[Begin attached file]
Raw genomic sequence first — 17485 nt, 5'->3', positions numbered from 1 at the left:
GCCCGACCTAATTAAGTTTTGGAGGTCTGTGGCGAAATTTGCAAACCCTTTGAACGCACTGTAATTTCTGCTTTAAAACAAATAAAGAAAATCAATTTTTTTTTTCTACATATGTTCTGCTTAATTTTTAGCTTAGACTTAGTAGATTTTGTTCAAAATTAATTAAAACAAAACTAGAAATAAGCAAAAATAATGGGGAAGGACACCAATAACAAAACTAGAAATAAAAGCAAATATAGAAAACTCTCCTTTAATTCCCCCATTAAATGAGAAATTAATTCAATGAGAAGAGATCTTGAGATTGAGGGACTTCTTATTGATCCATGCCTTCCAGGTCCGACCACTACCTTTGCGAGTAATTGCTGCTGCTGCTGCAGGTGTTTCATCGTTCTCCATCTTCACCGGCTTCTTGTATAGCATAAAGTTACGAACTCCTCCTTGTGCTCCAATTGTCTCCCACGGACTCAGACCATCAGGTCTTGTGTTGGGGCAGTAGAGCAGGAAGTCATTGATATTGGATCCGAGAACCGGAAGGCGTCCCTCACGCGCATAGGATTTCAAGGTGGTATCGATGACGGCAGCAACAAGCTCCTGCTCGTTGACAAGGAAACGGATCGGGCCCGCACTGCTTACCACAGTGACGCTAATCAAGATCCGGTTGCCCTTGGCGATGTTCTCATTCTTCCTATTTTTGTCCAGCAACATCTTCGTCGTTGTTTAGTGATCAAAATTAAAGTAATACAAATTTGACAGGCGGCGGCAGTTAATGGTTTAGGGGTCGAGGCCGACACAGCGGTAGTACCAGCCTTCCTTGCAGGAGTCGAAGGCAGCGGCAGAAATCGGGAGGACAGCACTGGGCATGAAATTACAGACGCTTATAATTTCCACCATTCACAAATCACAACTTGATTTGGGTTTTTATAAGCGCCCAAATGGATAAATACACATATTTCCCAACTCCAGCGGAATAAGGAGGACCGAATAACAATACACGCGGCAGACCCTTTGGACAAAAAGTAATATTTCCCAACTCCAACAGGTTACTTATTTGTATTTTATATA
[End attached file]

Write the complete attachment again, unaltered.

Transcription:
Raw genomic sequence first — 17485 nt, 5'->3', positions numbered from 1 at the left:
GCCCGACCTAATTAAGTTTTGGAGGTCTGTGGCGAAATTTGCAAACCCTTTGAACGCACTGTAATTTCTGCTTTAAAACAAATAAAGAAAATCAATTTTTTTTTTCTACATATGTTCTGCTTAATTTTTAGCTTAGACTTAGTAGATTTTGTTCAAAATTAATTAAAACAAAACTAGAAATAAGCAAAAATAATGGGGAAGGACACCAATAACAAAACTAGAAATAAAAGCAAATATAGAAAACTCTCCTTTAATTCCCCCATTAAATGAGAAATTAATTCAATGAGAAGAGATCTTGAGATTGAGGGACTTCTTATTGATCCATGCCTTCCAGGTCCGACCACTACCTTTGCGAGTAATTGCTGCTGCTGCTGCAGGTGTTTCATCGTTCTCCATCTTCACCGGCTTCTTGTATAGCATAAAGTTACGAACTCCTCCTTGTGCTCCAATTGTCTCCCACGGACTCAGACCATCAGGTCTTGTGTTGGGGCAGTAGAGCAGGAAGTCATTGATATTGGATCCGAGAACCGGAAGGCGTCCCTCACGCGCATAGGATTTCAAGGTGGTATCGATGACGGCAGCAACAAGCTCCTGCTCGTTGACAAGGAAACGGATCGGGCCCGCACTGCTTACCACAGTGACGCTAATCAAGATCCGGTTGCCCTTGGCGATGTTCTCATTCTTCCTATTTTTGTCCAGCAACATCTTCGTCGTTGTTTAGTGATCAAAATTAAAGTAATACAAATTTGACAGGCGGCGGCAGTTAATGGTTTAGGGGTCGAGGCCGACACAGCGGTAGTACCAGCCTTCCTTGCAGGAGTCGAAGGCAGCGGCAGAAATCGGGAGGACAGCACTGGGCATGAAATTACAGACGCTTATAATTTCCACCATTCACAAATCACAACTTGATTTGGGTTTTTATAAGCGCCCAAATGGATAAATACACATATTTCCCAACTCCAGCGGAATAAGGAGGACCGAATAACAATACACGCGGCAGACCCTTTGGACAAAAAGTAATATTTCCCAACTCCAACAGGTTACTTATTTGTATTTTATATA